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One advisor says there should be flexibility in a role to do things when it’s most efficient to do them.BrianAJackson

How good are you at ignoring a ringing phone or pinging device? Whether at work or at home, it can be difficult for advisors and their teams to resist the temptation to pick up.

However, there’s growing awareness that a right to disconnect from work is important to avoid anxiety, depression, and burnout.

The Ontario government recently passed legislation requiring businesses with 25 employees or more to develop a written policy regarding employees’ right to disconnect.

While many advisory practices have teams of fewer than 25, and the federal Canada Labour Code doesn’t limit after-hours electronic communication for work directly, some advisors are taking informal steps to protect their teams’ right to disconnect.

Rob Pollard, portfolio manager with The Wyndham Group at Raymond James Ltd. in Toronto, says he believes that staff members work best when they’re happy and stress-free.

“When I saw that about [the Ontario] legislation, it was fascinating because it was common sense to me. So, I get sad that it has to be legislation,” he says. “Why wouldn’t you want this for your staff? They’re going to be better and do great work for you if you can figure it out.”

While he doesn’t have a written policy that addresses the right to disconnect for his 11-person team, he has made it clear that he doesn’t expect them to answer calls and reply to e-mails outside of work hours.

That said, Mr. Pollard adds that “There are going to be times you’re doing work during personal time, but then … sometimes you need to do personal things during work time. And that’s okay.”

He says that flexibility should be there because “you do things when it’s most efficient to do them.”

Mr. Pollard has also built structural redundancy into his practice to help avoid situations in which work piles up for any one person. There are three separate departments – with five people that focus on administration, three in tax and planning, and two in trading. He says staff cover for each other.

“They’re helping each other because they know that if [a crunch] hits them, we’ll be there for them too,” Mr. Pollard says.

How the pandemic changed work and personal time

Working from home during the pandemic has made it more difficult for advisors and their teams to disconnect, says Eric Thomson, senior financial planning advisor with Thomson Financial Partners at Assante Capital Management Ltd. in North Bay, Ont., who works with a team of three other advisors and six team members.

“Many of our clients are getting to know our cell phone numbers versus just the [land line] number that they would typically have called at the office,” he says. “[But] we certainly wouldn’t need or require or expect our team to be checking e-mails on the weekend, or putting hours in unless … maybe through the course of the week, they’ve had some other commitments and things that have taken them away from the office.”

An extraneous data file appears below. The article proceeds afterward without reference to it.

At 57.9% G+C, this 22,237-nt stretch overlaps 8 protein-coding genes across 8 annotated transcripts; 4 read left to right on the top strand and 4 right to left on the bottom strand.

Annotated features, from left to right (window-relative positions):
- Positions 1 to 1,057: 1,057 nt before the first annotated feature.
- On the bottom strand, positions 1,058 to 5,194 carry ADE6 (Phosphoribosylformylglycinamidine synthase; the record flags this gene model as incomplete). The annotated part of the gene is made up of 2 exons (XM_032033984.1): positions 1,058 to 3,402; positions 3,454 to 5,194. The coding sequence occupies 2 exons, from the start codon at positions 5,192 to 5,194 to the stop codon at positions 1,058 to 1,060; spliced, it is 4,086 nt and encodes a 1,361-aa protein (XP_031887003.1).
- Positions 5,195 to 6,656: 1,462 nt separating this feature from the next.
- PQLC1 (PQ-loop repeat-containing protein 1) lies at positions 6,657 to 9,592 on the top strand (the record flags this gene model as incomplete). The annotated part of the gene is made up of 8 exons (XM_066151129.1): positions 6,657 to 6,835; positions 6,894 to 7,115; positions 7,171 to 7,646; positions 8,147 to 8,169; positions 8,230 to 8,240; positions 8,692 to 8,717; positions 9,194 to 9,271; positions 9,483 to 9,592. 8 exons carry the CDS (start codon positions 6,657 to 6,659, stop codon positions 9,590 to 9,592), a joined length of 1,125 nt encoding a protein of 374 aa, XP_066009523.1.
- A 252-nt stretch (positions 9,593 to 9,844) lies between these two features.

Echoing Mr. Pollard, Mr. Thomson emphasizes the value of allowing staff to take care of some personal matters during work hours and vice versa – something the team was allowed to do before the pandemic as well.

For him, it comes down to treating others as you would like to be treated.

“Having an unwritten policy as it relates to [the right to disconnect] allows you to have that flexibility and balance,” Mr. Thomson says.

Technology can be an ally

While technology is sometimes seen as an impediment to the work-life balance, it is, after all, what keeps us connected.

Michael Hendershot, portfolio manager with TPI Wealth Management Group at Wellington-Altus Private Wealth Inc. in Burlington, Ont., says his two team members use it as a tool to disconnect.

“They have an app on their [mobile] phone where they can turn [calls] on and off. So, when a client calls through to their [office] number, they can choose to have that come through on their cell phone or wait and get it the next day if clients do call in the evenings,” he says.

Similar to Mr. Pollard, Mr. Hendershot thinks one way to keep work and life in balance within his team is by cultivating a culture that encourages people to step in if they see someone else is stressed or under pressure.

From time to time, he also finds himself reminding his team members to switch off.

“I’ll get emails from them on the weekend. They’re doing something, they’re asking me a question, and I’ll say, ‘Hey, here’s your answer,’” he says. “But if it’s not a rush, I always say, ‘Get off the computer! Go spend time with your family!’”

Overall, he believes a team’s culture has more of an impact than a written policy ever could.

“With our team, a written policy would get in the way because life is dynamic. It’s never smooth. It’s not a straight line and you don’t know what’s going to happen every day,” Mr. Hendershot says.

“It would be a detriment to our team because it would [require] constantly sitting down and adjusting the written policy to try and adapt to everything.”

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